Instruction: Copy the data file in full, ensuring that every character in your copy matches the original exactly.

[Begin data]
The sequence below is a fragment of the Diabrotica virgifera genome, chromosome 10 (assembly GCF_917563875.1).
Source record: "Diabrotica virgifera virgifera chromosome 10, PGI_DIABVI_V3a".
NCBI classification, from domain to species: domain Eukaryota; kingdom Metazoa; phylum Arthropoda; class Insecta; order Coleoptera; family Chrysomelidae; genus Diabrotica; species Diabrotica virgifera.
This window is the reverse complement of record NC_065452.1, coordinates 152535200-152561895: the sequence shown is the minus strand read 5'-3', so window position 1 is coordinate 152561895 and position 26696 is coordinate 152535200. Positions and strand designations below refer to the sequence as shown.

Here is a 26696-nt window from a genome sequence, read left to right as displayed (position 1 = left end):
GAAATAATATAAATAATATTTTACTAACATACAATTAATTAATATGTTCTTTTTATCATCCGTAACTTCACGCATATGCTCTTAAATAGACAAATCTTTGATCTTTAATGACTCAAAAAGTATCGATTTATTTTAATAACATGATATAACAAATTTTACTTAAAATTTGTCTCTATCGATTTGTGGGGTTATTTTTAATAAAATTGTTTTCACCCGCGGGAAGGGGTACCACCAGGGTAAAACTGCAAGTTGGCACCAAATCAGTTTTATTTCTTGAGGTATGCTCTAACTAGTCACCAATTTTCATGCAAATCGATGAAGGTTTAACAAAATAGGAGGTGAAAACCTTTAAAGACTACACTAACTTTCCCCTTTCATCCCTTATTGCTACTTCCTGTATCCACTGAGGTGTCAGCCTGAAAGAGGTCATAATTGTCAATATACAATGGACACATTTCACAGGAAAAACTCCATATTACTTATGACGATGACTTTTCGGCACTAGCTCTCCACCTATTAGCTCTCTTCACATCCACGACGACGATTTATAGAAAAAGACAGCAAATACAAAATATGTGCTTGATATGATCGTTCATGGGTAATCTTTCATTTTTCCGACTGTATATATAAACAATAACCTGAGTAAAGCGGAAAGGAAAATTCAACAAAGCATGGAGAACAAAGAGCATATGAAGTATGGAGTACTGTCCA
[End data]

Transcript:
The sequence below is a fragment of the Diabrotica virgifera genome, chromosome 10 (assembly GCF_917563875.1).
Source record: "Diabrotica virgifera virgifera chromosome 10, PGI_DIABVI_V3a".
NCBI classification, from domain to species: domain Eukaryota; kingdom Metazoa; phylum Arthropoda; class Insecta; order Coleoptera; family Chrysomelidae; genus Diabrotica; species Diabrotica virgifera.
This window is the reverse complement of record NC_065452.1, coordinates 152535200-152561895: the sequence shown is the minus strand read 5'-3', so window position 1 is coordinate 152561895 and position 26696 is coordinate 152535200. Positions and strand designations below refer to the sequence as shown.

Here is a 26696-nt window from a genome sequence, read left to right as displayed (position 1 = left end):
GAAATAATATAAATAATATTTTACTAACATACAATTAATTAATATGTTCTTTTTATCATCCGTAACTTCACGCATATGCTCTTAAATAGACAAATCTTTGATCTTTAATGACTCAAAAAGTATCGATTTATTTTAATAACATGATATAACAAATTTTACTTAAAATTTGTCTCTATCGATTTGTGGGGTTATTTTTAATAAAATTGTTTTCACCCGCGGGAAGGGGTACCACCAGGGTAAAACTGCAAGTTGGCACCAAATCAGTTTTATTTCTTGAGGTATGCTCTAACTAGTCACCAATTTTCATGCAAATCGATGAAGGTTTAACAAAATAGGAGGTGAAAACCTTTAAAGACTACACTAACTTTCCCCTTTCATCCCTTATTGCTACTTCCTGTATCCACTGAGGTGTCAGCCTGAAAGAGGTCATAATTGTCAATATACAATGGACACATTTCACAGGAAAAACTCCATATTACTTATGACGATGACTTTTCGGCACTAGCTCTCCACCTATTAGCTCTCTTCACATCCACGACGACGATTTATAGAAAAAGACAGCAAATACAAAATATGTGCTTGATATGATCGTTCATGGGTAATCTTTCATTTTTCCGACTGTATATATAAACAATAACCTGAGTAAAGCGGAAAGGAAAATTCAACAAAGCATGGAGAACAAAGAGCATATGAAGTATGGAGTACTGTCCA